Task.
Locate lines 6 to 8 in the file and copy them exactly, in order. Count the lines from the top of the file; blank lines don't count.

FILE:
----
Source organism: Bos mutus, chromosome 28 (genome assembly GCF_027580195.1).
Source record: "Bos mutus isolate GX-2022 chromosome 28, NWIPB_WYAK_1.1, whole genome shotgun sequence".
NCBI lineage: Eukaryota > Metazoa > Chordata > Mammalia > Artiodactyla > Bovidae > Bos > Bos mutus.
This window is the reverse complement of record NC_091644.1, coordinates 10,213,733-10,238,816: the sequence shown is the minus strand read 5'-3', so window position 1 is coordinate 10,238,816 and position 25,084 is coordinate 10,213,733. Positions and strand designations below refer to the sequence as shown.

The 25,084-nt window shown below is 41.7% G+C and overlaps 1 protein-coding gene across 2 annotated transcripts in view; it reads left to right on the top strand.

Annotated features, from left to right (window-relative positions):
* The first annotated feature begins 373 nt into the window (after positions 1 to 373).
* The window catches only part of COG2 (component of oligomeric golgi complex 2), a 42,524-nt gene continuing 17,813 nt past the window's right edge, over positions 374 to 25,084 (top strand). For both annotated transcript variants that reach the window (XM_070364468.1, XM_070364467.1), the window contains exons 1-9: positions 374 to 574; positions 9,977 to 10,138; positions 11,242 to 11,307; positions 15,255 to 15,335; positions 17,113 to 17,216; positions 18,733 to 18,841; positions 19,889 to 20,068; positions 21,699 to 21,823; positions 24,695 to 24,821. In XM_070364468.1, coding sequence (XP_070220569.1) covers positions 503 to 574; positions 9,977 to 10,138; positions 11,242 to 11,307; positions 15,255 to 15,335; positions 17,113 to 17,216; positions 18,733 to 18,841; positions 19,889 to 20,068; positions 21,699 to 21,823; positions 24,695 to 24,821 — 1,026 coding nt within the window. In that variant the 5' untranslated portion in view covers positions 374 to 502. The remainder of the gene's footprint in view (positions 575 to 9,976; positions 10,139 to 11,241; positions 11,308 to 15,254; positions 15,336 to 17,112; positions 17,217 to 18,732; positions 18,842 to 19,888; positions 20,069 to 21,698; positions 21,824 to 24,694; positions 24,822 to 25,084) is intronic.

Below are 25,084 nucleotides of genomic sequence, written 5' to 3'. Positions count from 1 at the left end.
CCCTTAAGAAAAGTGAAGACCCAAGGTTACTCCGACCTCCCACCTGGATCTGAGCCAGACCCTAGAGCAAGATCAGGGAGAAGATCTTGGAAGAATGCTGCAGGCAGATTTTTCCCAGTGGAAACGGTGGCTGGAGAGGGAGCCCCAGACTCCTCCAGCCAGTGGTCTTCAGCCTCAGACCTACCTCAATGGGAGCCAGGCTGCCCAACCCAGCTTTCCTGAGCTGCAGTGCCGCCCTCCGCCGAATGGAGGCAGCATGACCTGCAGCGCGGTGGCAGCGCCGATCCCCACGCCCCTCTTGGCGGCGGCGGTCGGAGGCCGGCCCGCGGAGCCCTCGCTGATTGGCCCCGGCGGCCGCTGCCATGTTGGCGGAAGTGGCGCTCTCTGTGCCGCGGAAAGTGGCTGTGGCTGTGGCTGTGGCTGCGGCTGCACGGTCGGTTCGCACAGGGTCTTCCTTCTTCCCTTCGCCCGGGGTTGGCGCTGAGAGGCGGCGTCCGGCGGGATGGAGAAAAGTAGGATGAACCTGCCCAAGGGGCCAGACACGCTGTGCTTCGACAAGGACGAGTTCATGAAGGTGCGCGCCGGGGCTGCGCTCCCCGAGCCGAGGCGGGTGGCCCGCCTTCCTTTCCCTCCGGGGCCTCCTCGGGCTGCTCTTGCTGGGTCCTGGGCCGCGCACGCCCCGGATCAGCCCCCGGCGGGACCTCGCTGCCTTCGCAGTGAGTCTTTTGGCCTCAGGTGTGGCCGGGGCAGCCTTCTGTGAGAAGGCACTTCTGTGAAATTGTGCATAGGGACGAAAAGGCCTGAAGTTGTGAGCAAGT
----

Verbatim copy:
Annotated features, from left to right (window-relative positions):
* The first annotated feature begins 373 nt into the window (after positions 1 to 373).
* The window catches only part of COG2 (component of oligomeric golgi complex 2), a 42,524-nt gene continuing 17,813 nt past the window's right edge, over positions 374 to 25,084 (top strand). For both annotated transcript variants that reach the window (XM_070364468.1, XM_070364467.1), the window contains exons 1-9: positions 374 to 574; positions 9,977 to 10,138; positions 11,242 to 11,307; positions 15,255 to 15,335; positions 17,113 to 17,216; positions 18,733 to 18,841; positions 19,889 to 20,068; positions 21,699 to 21,823; positions 24,695 to 24,821. In XM_070364468.1, coding sequence (XP_070220569.1) covers positions 503 to 574; positions 9,977 to 10,138; positions 11,242 to 11,307; positions 15,255 to 15,335; positions 17,113 to 17,216; positions 18,733 to 18,841; positions 19,889 to 20,068; positions 21,699 to 21,823; positions 24,695 to 24,821 — 1,026 coding nt within the window. In that variant the 5' untranslated portion in view covers positions 374 to 502. The remainder of the gene's footprint in view (positions 575 to 9,976; positions 10,139 to 11,241; positions 11,308 to 15,254; positions 15,336 to 17,112; positions 17,217 to 18,732; positions 18,842 to 19,888; positions 20,069 to 21,698; positions 21,824 to 24,694; positions 24,822 to 25,084) is intronic.